After that, it was a bit of a dash back to the station. Well, I supposed it wasn’t really. The train didn’t go until 11.40 and we were allowed on at 11 and I wanted to be there at 11 to get settled and comfortable for the night and decide who I was going to hate all night (the people behind me who had the single seat and one of the double seat and argued in matching Margo Leadbetter voices about who had to sit next to a stranger, and the people who’d brought two small girls into the sleeper seats, especially the mum, who wouldn’t sit still, kept deliberately waking them up and tried to squish into the seats with them – those seats are already not that comfortable to sleep in, especially not when you’re trying to squish three people into two seats, despite having your own seat with the fourth member of your party). For some reason, I just couldn’t get comfortable enough to fall asleep. We sailed through Carstairs, paused on the far side and then went back in. We stopped at Carlisle, Preston and Watford Junction. You can get on and off at Watford but I don’t understand why Carlisle and Carstairs are on the timetable because you can’t get on or off there. You can’t get on or off at Preston either but at least they don’t put that on the timetable.
London crept up quite unexpectedly. One minute we were at Watford Junction and the next minute I could see the Post Office Tower. Blanket got hastily put away, boots shoved on and the next minute we were gliding into Euston. It had crept up so unexpectedly that half the people on the train were still asleep. They weren’t when we arrived in Edinburgh – the sun had been up and bright by Carstairs and people were awake and giggling half an hour before we got in. Maybe they’d all had too much comedy in Edinburgh and were too tired to notice the sun as they arrived in London.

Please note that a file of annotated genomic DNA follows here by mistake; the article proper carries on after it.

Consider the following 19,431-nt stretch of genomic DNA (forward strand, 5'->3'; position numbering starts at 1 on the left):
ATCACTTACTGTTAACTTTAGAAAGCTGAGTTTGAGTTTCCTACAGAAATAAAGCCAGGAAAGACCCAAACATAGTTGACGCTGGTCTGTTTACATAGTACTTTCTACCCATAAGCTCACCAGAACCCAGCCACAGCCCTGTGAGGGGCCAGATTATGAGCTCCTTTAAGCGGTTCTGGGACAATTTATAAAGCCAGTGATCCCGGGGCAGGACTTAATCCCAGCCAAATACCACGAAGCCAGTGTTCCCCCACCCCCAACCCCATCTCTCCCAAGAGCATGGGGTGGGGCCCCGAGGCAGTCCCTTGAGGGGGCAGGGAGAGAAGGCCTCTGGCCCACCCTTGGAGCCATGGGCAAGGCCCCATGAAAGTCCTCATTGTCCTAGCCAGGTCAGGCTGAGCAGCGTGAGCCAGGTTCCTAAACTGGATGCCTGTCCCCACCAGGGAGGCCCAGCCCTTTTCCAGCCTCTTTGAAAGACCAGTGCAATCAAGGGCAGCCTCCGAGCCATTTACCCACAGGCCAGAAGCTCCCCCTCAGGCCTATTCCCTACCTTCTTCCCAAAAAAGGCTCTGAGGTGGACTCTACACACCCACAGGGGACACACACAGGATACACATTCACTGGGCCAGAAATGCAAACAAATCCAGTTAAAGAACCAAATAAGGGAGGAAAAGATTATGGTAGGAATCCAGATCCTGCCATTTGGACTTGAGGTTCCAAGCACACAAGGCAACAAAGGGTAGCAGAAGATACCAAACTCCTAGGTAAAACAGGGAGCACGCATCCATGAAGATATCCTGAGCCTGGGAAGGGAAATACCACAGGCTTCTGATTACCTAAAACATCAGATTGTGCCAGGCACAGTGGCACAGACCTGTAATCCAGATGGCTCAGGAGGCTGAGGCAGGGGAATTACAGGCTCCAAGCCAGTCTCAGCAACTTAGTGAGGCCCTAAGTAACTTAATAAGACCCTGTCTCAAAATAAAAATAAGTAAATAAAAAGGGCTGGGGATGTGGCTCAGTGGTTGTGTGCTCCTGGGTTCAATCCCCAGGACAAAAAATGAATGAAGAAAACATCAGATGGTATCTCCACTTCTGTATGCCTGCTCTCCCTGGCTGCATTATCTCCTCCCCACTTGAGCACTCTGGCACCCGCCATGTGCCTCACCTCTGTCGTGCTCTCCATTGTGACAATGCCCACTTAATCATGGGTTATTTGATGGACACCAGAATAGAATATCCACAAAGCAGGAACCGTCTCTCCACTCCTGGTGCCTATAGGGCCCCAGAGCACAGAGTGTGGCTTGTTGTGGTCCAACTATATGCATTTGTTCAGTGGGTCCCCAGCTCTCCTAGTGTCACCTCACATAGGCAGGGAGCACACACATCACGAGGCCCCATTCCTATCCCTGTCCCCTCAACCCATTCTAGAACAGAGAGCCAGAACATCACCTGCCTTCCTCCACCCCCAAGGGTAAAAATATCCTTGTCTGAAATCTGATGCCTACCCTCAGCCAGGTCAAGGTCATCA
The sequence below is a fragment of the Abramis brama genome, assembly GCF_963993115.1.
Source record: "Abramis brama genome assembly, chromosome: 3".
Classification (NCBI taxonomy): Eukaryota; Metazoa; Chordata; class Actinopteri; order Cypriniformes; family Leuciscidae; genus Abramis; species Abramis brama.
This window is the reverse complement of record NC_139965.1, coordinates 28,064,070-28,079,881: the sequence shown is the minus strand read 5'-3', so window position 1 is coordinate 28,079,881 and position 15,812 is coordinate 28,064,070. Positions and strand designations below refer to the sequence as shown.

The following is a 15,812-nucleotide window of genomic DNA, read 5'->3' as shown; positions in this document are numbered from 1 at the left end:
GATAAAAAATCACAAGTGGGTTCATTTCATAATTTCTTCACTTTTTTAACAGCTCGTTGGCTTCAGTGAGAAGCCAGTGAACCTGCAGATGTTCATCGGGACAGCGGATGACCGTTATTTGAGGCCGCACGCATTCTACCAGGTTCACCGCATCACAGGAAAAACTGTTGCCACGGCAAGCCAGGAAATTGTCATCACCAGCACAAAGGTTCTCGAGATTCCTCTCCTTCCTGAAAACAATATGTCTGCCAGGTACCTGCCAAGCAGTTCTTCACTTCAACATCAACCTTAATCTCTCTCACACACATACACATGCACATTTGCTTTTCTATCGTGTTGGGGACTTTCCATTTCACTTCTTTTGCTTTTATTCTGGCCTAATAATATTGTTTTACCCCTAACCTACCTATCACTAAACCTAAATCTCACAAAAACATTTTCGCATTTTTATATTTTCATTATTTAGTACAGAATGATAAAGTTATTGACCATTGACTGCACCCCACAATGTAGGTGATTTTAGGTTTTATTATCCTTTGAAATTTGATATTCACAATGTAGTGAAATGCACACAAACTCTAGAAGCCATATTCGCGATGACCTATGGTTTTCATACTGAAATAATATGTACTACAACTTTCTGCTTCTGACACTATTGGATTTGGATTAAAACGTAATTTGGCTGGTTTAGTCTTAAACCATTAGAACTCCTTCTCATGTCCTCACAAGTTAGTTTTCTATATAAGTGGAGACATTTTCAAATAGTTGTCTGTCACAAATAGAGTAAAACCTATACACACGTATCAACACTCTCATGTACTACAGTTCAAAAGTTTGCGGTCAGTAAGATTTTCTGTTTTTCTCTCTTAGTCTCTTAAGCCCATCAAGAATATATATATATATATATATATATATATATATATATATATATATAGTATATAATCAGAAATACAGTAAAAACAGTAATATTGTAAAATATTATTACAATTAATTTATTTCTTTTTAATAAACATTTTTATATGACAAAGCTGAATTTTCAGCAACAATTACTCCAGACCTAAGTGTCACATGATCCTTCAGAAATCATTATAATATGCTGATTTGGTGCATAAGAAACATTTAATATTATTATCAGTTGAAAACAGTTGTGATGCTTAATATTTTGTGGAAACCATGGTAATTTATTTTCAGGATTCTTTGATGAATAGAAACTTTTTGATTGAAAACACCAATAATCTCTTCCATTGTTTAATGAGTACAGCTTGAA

I got across to Waterloo in record time (no tube strikes after all!) and back to Winchester by just after 9.30. Just in time to get home, get my Guide uniform on and go out to Wellies and Wristbands….
Monday: a slowish start because I needed to be just down the road at the monolith of comedy a couple of streets away (I’ve found a shortcut and halved the walk to the Gilded Balloon) that is the Gilded Balloon and George Square – they’re actually completely separate sets of venues but as they’re only really separated by a road crossing between them, I regard them as one big area. However, having found that shortcut, I then spent half an hour wandering up and down various roads nearby desperately searching for somewhere that sold bread. I’d found little bitesize bits of cheese but getting the bread to go with it proved difficult.
So, show one – in the Big Purple Cow, which has moved because there are building works where it should be – was Austentatious, an improved Austen novel, which meant you didn’t have to know the first thing about Pride & Prejudice, which is good because I don’t. But I’ve been reading Thursday Next recently and it pops up occasionally in there and as I was in a Thursdayish mood I thought I’d go. I’m glad I did, it was funny.
Show two – just a couple of hundred yards away from my front door in the Underbelly on Cowgate – a lovely sort of vertical labyrinth that looks like it may once have been prison cells and smells of wet rock. The internet won’t tell me what it used to be. Anyway, it makes a useful shortcut between the upper and lower streets and I went to see Giraffe – “give us a cheer if you’ve seen us before!” well, I was the only one. I like a bit of sketch comedy every now and then, especially in a room shaped like a train tunnel that smells like a forgotten cave.
Third up was Fred MacAulay at the Assembly Rooms but some idiot went into a shop, spotted some chocolate milk, thought “ooh, I fancy that” and then drank too much of it and consequently had to go home and lie on her bed whimpering for a bit.